We have been lucky enough to chat with author and historian Lesley Bannatyne (Halloween. An American Holiday, An American History, Halloween Nation. Behind the Scenes of America’s Fright Night, A Halloween Reader. Poems, Stories and Plays from Halloween Past) the past few weeks through email. For those who don’t know, Lesley writes extensively on Halloween, especially its history, literature, and contemporary celebration and is one of the country’s foremost authorities on Halloween. We see her every year on the HISTORY channel and their specials The Haunted History of Halloween and The Real Story of Halloween. It’s been a pleasure speaking with her and she was happy to hear that our society exists. You can learn more about her at her website: http://iskullhalloween.com/
We sent her a few questions to answer and here are her responses.
1. What fascinates you so much about Halloween and when did your fascination begin?
I have always loved Halloween. As a kid in southern Connecticut (I grew up outside Bridgeport), I loved the freedom of being out after dark with my friends running door-to-door for candy. I loved dressing up. I loved the days leading up to Halloween, when the weather would get windy and cool and (many times), it would be dark at 5 o’clock. It seemed magical to me. I think many of us harbor memories of Halloween like this. As an adult, I became interested in the ways Halloween could be transgressive, expressive, and how it highlighted whatever was bubbling up in the culture that year.
2. As someone quoted as the “foremost authority on Halloween”, how excited do you still get about the holiday?
I still do love Halloween, and come October 1st I start hauling the decorations from the cellar and fill the house.
3. In your 2011 article “Why Halloween Matters” you described Halloween as a combination of community, imagination, and generosity. Do you think those attributes are still relevant today?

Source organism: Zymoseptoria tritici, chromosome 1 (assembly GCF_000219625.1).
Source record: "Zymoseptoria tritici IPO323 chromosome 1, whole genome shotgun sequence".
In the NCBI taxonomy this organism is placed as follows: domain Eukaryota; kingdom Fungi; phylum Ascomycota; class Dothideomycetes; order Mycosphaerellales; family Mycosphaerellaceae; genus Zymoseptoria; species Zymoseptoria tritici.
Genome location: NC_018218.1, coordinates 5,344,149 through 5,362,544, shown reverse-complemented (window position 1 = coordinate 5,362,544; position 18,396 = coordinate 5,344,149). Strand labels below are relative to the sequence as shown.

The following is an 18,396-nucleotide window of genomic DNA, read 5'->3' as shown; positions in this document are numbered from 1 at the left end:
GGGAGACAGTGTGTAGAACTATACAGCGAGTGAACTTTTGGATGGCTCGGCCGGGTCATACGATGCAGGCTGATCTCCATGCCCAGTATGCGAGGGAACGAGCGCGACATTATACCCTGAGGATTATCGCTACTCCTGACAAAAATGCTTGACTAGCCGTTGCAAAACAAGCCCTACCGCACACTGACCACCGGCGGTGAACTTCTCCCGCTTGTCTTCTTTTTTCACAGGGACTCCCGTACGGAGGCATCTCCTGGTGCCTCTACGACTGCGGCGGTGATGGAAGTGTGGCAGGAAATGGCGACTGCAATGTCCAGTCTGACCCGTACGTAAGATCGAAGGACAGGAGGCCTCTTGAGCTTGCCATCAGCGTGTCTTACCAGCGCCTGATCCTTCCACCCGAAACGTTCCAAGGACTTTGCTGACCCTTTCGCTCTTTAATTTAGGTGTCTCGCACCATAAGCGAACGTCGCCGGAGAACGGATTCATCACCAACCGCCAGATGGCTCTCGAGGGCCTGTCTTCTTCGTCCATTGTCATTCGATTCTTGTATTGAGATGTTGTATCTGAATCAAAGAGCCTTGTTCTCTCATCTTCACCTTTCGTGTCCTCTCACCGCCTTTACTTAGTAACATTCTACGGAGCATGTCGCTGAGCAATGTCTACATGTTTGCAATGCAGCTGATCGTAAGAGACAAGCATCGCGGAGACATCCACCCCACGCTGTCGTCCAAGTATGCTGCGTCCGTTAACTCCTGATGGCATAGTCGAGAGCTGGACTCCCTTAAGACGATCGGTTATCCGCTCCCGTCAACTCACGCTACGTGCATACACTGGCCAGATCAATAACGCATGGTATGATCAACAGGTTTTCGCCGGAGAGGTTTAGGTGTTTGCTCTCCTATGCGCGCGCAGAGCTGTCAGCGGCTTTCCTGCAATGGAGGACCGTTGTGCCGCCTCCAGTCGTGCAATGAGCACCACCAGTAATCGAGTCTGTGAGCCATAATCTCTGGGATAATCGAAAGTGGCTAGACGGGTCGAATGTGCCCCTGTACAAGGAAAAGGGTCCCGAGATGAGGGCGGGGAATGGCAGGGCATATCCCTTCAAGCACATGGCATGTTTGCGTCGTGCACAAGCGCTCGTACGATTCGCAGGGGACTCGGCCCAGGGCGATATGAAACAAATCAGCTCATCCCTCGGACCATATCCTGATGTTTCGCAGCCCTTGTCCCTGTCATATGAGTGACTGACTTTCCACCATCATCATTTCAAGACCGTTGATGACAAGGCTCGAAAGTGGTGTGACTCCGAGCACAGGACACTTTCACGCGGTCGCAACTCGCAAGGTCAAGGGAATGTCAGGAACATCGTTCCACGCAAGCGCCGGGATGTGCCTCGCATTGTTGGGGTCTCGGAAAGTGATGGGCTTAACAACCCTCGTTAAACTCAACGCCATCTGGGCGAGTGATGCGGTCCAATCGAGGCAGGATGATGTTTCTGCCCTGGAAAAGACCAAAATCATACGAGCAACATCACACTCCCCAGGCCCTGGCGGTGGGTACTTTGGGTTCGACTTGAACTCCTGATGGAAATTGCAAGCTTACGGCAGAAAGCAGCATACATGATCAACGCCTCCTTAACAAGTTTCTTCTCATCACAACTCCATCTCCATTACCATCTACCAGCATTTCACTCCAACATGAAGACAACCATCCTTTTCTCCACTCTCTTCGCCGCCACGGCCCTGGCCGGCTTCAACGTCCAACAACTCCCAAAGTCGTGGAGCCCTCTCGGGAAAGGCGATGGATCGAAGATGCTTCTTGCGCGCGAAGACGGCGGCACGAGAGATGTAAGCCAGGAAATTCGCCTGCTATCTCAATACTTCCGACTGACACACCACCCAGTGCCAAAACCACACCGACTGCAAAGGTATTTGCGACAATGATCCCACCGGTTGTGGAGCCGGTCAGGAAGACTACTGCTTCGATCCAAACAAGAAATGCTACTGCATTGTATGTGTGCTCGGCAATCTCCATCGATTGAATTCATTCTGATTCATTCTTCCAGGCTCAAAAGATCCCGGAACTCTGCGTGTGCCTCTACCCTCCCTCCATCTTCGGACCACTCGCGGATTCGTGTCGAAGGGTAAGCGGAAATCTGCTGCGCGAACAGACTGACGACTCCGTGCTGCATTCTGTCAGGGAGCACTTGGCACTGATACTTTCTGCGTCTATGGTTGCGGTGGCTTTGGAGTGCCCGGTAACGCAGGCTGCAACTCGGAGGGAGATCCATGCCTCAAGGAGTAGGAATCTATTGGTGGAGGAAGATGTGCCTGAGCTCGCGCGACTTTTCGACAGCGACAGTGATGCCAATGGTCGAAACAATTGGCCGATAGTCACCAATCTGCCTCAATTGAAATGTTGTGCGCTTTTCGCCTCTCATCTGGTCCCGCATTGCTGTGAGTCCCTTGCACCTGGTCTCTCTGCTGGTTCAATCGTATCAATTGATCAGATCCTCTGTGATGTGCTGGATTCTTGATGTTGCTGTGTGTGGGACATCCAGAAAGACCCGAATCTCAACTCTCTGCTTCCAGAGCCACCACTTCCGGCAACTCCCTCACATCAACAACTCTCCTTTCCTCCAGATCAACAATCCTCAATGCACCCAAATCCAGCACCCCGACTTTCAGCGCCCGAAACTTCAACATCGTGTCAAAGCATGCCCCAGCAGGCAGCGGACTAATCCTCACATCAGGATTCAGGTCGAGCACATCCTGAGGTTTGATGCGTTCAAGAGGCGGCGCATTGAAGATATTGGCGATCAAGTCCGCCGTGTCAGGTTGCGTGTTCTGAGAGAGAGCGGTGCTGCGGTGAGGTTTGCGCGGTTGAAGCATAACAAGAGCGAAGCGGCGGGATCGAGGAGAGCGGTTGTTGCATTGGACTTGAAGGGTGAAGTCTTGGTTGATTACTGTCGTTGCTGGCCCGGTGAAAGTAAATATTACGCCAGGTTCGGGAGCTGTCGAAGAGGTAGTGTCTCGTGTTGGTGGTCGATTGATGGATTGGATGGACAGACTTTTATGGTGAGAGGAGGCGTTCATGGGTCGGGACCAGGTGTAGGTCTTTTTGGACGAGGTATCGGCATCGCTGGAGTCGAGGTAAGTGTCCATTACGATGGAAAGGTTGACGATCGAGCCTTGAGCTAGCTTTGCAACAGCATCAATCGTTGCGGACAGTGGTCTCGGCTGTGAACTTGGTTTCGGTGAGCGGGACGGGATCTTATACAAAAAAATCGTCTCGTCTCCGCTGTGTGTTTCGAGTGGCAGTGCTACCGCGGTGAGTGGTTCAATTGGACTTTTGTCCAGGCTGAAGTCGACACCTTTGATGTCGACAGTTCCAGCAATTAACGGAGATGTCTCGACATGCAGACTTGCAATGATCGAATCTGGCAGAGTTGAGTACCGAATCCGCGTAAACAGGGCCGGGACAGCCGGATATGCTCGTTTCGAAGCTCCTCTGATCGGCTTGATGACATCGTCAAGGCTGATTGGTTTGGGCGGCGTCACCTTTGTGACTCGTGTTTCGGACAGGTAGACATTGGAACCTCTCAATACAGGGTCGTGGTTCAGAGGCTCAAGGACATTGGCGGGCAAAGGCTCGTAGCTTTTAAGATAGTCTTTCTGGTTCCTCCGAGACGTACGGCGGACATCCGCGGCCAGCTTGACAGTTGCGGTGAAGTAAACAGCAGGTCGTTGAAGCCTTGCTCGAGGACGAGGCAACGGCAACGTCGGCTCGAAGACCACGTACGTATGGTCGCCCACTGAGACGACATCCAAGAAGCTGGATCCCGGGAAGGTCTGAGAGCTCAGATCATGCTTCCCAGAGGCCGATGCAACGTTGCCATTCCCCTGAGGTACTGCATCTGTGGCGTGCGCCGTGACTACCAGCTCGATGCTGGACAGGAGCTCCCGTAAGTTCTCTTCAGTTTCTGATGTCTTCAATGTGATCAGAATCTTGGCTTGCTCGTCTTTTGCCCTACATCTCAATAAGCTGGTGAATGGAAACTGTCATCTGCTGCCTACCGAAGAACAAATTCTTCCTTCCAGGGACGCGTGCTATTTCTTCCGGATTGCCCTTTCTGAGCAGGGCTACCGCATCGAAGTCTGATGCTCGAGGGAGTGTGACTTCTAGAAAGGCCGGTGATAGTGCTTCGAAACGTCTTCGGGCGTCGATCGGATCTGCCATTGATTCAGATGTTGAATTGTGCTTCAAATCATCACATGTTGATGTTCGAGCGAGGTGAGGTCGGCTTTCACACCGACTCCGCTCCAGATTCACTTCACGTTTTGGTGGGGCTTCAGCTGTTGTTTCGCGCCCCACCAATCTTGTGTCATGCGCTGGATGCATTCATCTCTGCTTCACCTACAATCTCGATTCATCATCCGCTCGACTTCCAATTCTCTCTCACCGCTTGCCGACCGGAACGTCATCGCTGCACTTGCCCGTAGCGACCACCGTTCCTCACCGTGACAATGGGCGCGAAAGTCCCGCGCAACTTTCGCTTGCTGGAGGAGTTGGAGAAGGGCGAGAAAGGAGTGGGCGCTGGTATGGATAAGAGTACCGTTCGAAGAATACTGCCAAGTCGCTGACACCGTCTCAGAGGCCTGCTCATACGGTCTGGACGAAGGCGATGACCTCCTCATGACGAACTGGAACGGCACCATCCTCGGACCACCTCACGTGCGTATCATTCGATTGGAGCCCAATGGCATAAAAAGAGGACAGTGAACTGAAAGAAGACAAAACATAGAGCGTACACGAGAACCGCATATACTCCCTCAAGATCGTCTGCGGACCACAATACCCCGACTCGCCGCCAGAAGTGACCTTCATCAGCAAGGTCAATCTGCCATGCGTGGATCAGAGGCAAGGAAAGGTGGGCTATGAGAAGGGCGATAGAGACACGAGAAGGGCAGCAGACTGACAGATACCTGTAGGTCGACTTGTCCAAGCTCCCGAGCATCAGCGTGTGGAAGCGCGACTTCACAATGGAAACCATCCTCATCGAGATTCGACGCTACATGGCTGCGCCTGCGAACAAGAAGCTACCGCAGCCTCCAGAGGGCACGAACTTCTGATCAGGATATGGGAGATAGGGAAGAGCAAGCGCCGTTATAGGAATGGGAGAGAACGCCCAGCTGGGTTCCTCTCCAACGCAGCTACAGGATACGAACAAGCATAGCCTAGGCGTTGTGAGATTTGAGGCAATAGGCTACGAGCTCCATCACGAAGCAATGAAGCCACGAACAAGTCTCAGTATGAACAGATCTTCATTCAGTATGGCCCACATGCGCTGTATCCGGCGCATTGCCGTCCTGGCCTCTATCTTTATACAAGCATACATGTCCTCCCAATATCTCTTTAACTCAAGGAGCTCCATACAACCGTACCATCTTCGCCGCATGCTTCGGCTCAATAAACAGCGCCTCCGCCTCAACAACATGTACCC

Yes. There are many other ways you can describe Halloween, of course. But these three things are still a part of the celebration as far as I can see.
4. Do you have any more information on the National Halloween Committee? I’ve hit huge walls with research on this.
The National Halloween Committee captured some newspaper mentions with its purported goal of 11 million indoor Halloween parties. You are right that it’s near impossible to find a follow-up, which makes me suspect it was more a public relations effort than anything else. That would have made sense at that time.
5. Do you have any familial Halloween traditions that you continue?
I host a pumpkin carving party each year. I did learn to carve from my father, so I suppose it’s a carryover from his generation to mine.
6. What’s your greatest memory of Halloween?
I have many wonderful Halloween memories. I’ve been lucky in that I was invited to walk at the front of the Village parade, which was a highlight, and also helped launch the release of The Deathly Hallows at a huge public event in Cambridge at Halloween. I’ve been in a witch fashion show, rode the Zombie bus touring haunted entertainments, been ghost hunting, and celebrated Samhain with Earthspirit. But I also treasure some less public Halloween memories, such as the year it snowed on Halloween and I drove up to Lee, NH on November 1 to walk through Eric Lowther’s Haunted Overload, a walk-though-the-woods haunted entertainment. It was closed and empty and absolutely beautiful.
7. What is your all-time favorite costume that you dressed up in for Halloween?
Ruth Bader Ginsburg. Two years ago.
8. Is Halloween really that different (i.e. better) where you live in Massachusetts than it is for the rest of us across the US? Why are we – (ok, really just me)- so jealous of the stereotypical thoughts of Halloween in MA?
I’m afraid I couldn’t say! I imagine that the city of Salem has something to do with that, but there are many wonderful Halloween towns across the country.
9. One of the greatest things I’ve read from you is “Perhaps in our culture today, Halloween is the one night a year when the barriers between people can be lifted: between classes, races, and generations.” I can’t thank you enough for putting this into words. This is exactly what I think of Halloween. Throw away the arguments over origins, the question of its religious or non-religious slant, whether or not it should event be celebrated, and you have this simple premise. Halloween is a time for the community. Thanks for fielding these questions. If I think of anything else, I will be sure to write to you. I’ve been buying a lot of older texts related to Halloween and they are bringing up a lot of questions. The latest one I bought is on Highland Superstitions from 1922 that has a great section on Halloween.
The Macgregor book? Have fun. My favorite festivals book ever is Stations of the Sun. So clear, so detailed, and Hutton never does that time-slip thing that many others do (e.g. talk about something in the 16th century, then morph it with something in the 19th, for example).